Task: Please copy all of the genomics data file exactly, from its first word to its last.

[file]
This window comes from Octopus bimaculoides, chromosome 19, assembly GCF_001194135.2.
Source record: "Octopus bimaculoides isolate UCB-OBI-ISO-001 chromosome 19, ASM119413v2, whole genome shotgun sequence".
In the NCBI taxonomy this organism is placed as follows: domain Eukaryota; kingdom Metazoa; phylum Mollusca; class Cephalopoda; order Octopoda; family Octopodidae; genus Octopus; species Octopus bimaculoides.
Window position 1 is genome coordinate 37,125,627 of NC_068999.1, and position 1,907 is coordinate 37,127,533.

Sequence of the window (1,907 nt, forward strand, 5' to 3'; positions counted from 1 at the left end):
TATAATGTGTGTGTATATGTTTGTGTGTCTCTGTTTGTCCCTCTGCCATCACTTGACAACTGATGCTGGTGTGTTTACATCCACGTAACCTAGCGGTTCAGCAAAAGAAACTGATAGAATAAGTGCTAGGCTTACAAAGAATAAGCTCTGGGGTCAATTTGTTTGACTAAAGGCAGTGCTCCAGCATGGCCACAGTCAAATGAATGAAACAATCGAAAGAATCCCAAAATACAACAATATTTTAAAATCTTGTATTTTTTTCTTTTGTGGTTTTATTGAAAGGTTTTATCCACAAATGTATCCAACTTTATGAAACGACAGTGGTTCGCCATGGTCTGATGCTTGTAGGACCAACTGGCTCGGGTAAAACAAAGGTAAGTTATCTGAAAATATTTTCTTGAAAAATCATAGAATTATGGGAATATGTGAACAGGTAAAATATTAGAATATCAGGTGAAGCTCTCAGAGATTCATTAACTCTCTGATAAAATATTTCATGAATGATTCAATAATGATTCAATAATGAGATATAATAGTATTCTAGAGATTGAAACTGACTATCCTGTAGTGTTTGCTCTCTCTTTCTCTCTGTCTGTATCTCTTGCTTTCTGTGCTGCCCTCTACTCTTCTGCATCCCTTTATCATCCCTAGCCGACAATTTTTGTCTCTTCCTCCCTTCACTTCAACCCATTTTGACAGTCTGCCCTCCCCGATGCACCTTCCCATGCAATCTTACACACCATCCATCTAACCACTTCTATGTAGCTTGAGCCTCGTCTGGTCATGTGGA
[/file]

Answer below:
This window comes from Octopus bimaculoides, chromosome 19, assembly GCF_001194135.2.
Source record: "Octopus bimaculoides isolate UCB-OBI-ISO-001 chromosome 19, ASM119413v2, whole genome shotgun sequence".
In the NCBI taxonomy this organism is placed as follows: domain Eukaryota; kingdom Metazoa; phylum Mollusca; class Cephalopoda; order Octopoda; family Octopodidae; genus Octopus; species Octopus bimaculoides.
Window position 1 is genome coordinate 37,125,627 of NC_068999.1, and position 1,907 is coordinate 37,127,533.

Sequence of the window (1,907 nt, forward strand, 5' to 3'; positions counted from 1 at the left end):
TATAATGTGTGTGTATATGTTTGTGTGTCTCTGTTTGTCCCTCTGCCATCACTTGACAACTGATGCTGGTGTGTTTACATCCACGTAACCTAGCGGTTCAGCAAAAGAAACTGATAGAATAAGTGCTAGGCTTACAAAGAATAAGCTCTGGGGTCAATTTGTTTGACTAAAGGCAGTGCTCCAGCATGGCCACAGTCAAATGAATGAAACAATCGAAAGAATCCCAAAATACAACAATATTTTAAAATCTTGTATTTTTTTCTTTTGTGGTTTTATTGAAAGGTTTTATCCACAAATGTATCCAACTTTATGAAACGACAGTGGTTCGCCATGGTCTGATGCTTGTAGGACCAACTGGCTCGGGTAAAACAAAGGTAAGTTATCTGAAAATATTTTCTTGAAAAATCATAGAATTATGGGAATATGTGAACAGGTAAAATATTAGAATATCAGGTGAAGCTCTCAGAGATTCATTAACTCTCTGATAAAATATTTCATGAATGATTCAATAATGATTCAATAATGAGATATAATAGTATTCTAGAGATTGAAACTGACTATCCTGTAGTGTTTGCTCTCTCTTTCTCTCTGTCTGTATCTCTTGCTTTCTGTGCTGCCCTCTACTCTTCTGCATCCCTTTATCATCCCTAGCCGACAATTTTTGTCTCTTCCTCCCTTCACTTCAACCCATTTTGACAGTCTGCCCTCCCCGATGCACCTTCCCATGCAATCTTACACACCATCCATCTAACCACTTCTATGTAGCTTGAGCCTCGTCTGGTCATGTGGA